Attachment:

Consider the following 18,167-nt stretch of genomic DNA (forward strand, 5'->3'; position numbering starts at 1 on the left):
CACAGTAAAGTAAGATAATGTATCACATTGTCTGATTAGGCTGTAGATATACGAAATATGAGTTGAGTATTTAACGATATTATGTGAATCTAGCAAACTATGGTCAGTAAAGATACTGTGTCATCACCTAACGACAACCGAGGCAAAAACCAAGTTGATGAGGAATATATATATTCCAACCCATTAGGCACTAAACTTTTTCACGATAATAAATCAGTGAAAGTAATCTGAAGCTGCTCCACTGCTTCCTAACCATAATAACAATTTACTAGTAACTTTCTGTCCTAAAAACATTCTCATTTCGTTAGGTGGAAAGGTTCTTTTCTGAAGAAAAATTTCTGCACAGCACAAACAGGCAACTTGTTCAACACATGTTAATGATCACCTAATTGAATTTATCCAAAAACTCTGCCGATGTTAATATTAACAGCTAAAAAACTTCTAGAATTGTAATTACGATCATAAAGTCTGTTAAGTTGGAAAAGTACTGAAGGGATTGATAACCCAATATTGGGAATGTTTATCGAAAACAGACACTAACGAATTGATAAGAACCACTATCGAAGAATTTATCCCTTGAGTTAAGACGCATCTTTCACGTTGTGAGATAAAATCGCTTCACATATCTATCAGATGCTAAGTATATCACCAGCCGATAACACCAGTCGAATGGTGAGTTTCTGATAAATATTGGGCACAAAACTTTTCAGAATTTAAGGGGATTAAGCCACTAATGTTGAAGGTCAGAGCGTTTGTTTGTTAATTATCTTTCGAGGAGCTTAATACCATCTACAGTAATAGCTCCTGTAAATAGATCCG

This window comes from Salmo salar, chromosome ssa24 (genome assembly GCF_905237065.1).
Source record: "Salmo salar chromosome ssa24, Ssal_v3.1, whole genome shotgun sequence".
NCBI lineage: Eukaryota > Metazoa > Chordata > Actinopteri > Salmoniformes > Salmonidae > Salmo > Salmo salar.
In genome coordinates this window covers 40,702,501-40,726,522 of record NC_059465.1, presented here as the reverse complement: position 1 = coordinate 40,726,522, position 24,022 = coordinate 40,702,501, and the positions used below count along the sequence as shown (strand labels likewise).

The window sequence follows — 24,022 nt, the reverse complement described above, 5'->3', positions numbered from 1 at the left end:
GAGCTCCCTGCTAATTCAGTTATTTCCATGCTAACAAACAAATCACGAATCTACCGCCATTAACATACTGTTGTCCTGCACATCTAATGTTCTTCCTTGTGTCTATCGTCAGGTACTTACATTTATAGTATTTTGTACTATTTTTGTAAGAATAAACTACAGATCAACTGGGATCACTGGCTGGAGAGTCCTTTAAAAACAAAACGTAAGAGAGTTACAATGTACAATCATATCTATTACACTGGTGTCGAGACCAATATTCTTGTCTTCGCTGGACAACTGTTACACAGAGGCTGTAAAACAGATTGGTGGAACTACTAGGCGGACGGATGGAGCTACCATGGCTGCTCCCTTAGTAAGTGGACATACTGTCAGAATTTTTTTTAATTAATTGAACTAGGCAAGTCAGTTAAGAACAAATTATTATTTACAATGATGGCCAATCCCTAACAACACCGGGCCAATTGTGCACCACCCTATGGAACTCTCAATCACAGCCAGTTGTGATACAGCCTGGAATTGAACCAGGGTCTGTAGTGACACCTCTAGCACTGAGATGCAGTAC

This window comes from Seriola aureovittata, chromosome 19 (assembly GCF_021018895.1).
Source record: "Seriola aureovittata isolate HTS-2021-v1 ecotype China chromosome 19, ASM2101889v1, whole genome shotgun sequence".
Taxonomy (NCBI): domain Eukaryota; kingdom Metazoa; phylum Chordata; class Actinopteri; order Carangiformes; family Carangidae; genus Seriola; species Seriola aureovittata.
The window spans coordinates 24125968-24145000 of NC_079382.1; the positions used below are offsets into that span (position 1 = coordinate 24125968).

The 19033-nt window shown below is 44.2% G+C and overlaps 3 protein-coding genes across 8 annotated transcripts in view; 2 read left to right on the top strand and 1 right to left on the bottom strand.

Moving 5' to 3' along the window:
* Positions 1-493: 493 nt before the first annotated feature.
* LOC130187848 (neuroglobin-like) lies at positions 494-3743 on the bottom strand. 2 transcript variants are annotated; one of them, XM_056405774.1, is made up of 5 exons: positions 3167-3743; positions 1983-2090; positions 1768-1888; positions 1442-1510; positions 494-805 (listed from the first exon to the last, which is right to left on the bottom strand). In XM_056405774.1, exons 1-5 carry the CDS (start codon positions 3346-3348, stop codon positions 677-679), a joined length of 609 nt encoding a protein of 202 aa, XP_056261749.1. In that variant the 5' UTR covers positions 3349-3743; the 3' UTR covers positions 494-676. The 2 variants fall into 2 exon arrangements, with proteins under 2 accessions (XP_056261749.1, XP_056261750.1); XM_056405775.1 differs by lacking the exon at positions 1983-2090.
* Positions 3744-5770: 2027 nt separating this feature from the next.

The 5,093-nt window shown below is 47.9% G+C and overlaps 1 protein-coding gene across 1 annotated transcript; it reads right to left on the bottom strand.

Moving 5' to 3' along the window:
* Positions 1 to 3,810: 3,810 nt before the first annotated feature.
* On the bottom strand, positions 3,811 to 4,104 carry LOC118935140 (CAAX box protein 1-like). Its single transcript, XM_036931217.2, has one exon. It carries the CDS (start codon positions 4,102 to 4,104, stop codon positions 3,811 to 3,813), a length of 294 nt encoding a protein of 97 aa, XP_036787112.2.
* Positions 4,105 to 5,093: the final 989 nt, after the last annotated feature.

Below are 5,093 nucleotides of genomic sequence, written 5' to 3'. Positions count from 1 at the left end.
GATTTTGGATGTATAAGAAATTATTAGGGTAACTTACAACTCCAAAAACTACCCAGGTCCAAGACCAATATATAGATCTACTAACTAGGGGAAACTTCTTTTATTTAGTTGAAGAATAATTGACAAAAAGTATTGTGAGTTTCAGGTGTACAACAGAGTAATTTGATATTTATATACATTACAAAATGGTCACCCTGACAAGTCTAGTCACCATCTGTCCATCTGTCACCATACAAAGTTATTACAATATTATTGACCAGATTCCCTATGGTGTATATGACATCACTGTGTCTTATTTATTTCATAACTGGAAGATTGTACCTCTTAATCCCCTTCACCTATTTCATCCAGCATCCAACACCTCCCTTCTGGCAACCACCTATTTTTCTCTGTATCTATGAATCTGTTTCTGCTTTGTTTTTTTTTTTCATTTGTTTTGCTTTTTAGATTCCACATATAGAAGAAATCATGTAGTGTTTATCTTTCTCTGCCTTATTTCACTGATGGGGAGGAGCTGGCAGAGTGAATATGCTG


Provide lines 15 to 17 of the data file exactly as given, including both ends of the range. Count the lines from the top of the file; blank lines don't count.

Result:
* Positions 1-493: 493 nt before the first annotated feature.
* LOC130187848 (neuroglobin-like) lies at positions 494-3743 on the bottom strand. 2 transcript variants are annotated; one of them, XM_056405774.1, is made up of 5 exons: positions 3167-3743; positions 1983-2090; positions 1768-1888; positions 1442-1510; positions 494-805 (listed from the first exon to the last, which is right to left on the bottom strand). In XM_056405774.1, exons 1-5 carry the CDS (start codon positions 3346-3348, stop codon positions 677-679), a joined length of 609 nt encoding a protein of 202 aa, XP_056261749.1. In that variant the 5' UTR covers positions 3349-3743; the 3' UTR covers positions 494-676. The 2 variants fall into 2 exon arrangements, with proteins under 2 accessions (XP_056261749.1, XP_056261750.1); XM_056405775.1 differs by lacking the exon at positions 1983-2090.
* Positions 3744-5770: 2027 nt separating this feature from the next.